First, the mean predicted exchange for all technical upsets was calculated and a standard deviation was applied. The mean rating gap for an upset falls at 2.692 points between either team’s rating, which is fairly close. A predicted exchange for these upsets would fall around .731.

Second, we took that mean rating gap for upsets and arithmetic’d it to the all the ratings on the list to give a high and low threshold. In the top tiers, a team might have two or three ratings above or below their own in which an average upset would fall. Saginaw is an anchor of the second tier, grouping JMU and Kent on the top end but guarding against UK, Towson, and MSU on the lower end of the threshold. In a lower tier, UMD anchors 15 teams in the same threshold (+/- 2.692 of a given team’s rating). Quite a bit considering we only have 32 ratings listed.

  1. CMU, GVSU
  2. JMU, Kent, SVSU, UK, Towson
  3. MSU, UWP, BGSU, OSU, VCU
  4. PSU, DePaul, UNT, WKU, UVA, UNG, Ohio
  5. UWW, NIU, MC, UMD, Pitt, UNL, BW
  6. NSU, Akron, CSU, GSU, SU, Miami

Mileage May Vary

Since this makes an educated guess by using past upset data to compare potential opponents of a similar rating, I wouldn’t recommend using this in any other way than a talking point. It is an extremely imperfect attempt to group teams, and really falls apart after the #12 position. After this point, team ratings are much closer signaling closer potential games. Close games are tougher to predict, makes it tougher to delineate common opponents.

On another level, this lower half of the standings includes teams that haven’t played much and might not have the most accurate rating especially so early in the season. Always remember this system is meant to come into its own for Nationals, and we really do use rating differential as a factor in making the schedule. We count on teams playing an adequate amount of games during the season to ensure a nice base rating to schedule matches from. It’s even the new policy this year, teams must play three matches to qualify for Nationals (I’m looking at you, OSU).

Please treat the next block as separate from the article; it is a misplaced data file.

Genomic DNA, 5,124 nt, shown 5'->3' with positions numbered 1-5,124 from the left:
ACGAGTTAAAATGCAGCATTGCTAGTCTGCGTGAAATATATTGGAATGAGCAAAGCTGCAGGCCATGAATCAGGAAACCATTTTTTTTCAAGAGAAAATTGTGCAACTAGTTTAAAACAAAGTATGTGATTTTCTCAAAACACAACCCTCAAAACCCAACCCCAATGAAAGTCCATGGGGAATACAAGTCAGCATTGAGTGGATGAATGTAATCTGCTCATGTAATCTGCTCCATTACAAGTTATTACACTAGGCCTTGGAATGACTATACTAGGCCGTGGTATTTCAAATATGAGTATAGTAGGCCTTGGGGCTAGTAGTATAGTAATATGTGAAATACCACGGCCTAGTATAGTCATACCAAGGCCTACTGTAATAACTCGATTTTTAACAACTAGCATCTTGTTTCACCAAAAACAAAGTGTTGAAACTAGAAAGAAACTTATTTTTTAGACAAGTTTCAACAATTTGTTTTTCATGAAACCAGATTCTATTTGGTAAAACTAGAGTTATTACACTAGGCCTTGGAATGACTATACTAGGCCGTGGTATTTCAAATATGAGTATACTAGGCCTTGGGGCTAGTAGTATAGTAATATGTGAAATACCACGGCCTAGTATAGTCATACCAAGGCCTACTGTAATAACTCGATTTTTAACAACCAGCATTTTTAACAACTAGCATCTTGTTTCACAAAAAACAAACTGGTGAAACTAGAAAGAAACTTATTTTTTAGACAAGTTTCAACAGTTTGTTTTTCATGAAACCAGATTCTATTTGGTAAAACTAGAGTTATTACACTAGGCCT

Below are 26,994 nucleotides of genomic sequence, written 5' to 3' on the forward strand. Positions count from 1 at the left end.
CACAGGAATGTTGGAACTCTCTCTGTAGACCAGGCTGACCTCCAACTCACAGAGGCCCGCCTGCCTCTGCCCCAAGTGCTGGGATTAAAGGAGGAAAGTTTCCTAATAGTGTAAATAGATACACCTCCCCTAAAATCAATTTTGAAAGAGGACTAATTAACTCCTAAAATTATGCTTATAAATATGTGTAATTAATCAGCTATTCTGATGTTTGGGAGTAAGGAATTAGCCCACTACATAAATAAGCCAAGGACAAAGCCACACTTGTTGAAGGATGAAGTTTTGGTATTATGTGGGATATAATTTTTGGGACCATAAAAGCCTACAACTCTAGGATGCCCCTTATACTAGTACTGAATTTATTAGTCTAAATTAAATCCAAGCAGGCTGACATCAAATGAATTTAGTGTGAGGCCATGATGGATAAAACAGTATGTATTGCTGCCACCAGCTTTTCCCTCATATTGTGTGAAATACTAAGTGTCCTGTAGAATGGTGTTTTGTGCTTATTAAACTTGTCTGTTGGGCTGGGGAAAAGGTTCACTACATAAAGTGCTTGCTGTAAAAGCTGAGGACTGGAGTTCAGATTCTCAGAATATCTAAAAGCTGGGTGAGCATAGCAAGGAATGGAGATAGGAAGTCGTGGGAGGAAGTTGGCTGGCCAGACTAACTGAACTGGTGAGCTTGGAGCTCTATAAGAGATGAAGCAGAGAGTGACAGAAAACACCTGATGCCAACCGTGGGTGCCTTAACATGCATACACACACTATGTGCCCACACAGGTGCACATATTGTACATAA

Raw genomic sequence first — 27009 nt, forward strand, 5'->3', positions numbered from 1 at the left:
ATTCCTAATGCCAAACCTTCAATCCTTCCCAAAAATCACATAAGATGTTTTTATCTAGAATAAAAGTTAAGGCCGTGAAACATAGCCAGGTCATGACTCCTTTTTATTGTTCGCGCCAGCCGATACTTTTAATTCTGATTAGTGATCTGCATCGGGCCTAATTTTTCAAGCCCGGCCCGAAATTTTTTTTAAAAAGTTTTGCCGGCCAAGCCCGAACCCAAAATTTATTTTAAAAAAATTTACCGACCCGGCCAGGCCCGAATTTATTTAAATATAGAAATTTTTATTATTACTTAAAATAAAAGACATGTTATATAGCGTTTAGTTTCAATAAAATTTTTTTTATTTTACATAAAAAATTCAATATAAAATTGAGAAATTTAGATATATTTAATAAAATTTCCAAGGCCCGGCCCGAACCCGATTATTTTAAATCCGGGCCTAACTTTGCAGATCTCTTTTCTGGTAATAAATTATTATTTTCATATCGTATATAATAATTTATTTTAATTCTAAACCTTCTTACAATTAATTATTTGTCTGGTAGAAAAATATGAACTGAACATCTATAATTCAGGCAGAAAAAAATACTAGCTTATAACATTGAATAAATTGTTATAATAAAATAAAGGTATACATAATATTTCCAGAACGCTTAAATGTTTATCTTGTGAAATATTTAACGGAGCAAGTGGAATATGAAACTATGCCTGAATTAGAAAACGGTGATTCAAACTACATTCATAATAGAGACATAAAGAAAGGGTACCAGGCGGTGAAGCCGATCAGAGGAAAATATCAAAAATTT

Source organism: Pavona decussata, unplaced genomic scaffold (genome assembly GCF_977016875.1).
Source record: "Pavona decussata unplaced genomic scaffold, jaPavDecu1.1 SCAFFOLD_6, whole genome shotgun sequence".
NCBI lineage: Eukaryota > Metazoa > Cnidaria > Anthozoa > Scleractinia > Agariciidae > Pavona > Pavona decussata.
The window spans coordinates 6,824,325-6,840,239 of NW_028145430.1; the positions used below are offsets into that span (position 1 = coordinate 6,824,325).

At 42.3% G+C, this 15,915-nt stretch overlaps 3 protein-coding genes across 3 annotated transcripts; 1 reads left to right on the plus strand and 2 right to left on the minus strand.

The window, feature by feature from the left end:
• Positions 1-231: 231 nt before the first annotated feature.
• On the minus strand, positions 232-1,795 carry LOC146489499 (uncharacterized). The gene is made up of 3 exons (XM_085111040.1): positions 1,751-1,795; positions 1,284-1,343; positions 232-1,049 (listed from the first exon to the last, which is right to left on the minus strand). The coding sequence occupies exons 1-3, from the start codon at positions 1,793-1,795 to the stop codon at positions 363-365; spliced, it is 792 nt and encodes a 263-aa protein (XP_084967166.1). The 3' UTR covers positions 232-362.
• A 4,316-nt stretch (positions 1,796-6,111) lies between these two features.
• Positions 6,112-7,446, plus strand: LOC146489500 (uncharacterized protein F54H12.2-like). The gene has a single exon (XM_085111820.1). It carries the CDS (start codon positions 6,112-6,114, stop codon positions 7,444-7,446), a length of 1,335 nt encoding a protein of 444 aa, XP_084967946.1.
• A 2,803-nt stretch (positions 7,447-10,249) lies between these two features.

Rating Changes from the Weekend

Team Pre Post Change
Kent 44.839 47.117 2.278
UNG 37.119 39.165 2.047
CMU 53.207 54.835 1.628
JMU 47.240 48.618 1.378
Towson 45.774 45.996 0.222
PSU 41.615 40.974 -0.641
GVSU 53.321 52.666 -0.655
UMD 38.825 37.866 -0.959
MSU 45.698 44.523 -1.175
GSU 37.489 35.442 -2.047
SVSU 48.823 46.747 -2.076

Kent is the biggest victor of the weekend, netting +2.278 over three matches. They had a minor stake against a top ranked GV game, then pulled an upset against tier leading SVSU, and grabbed a close win against MSU. These actions maximized their point gains in a way few teams would be able to accomplish; especially after dipping games on their home court the week earlier. CMU and UNG are not far behind after winning their sets. JMU also posted a winning record on their set in University Park, but were slightly hampered by the quality of their opponents. Netting +1.378 is a strong grab, it just wasn’t the same as CMU and Kent’s quality opponents.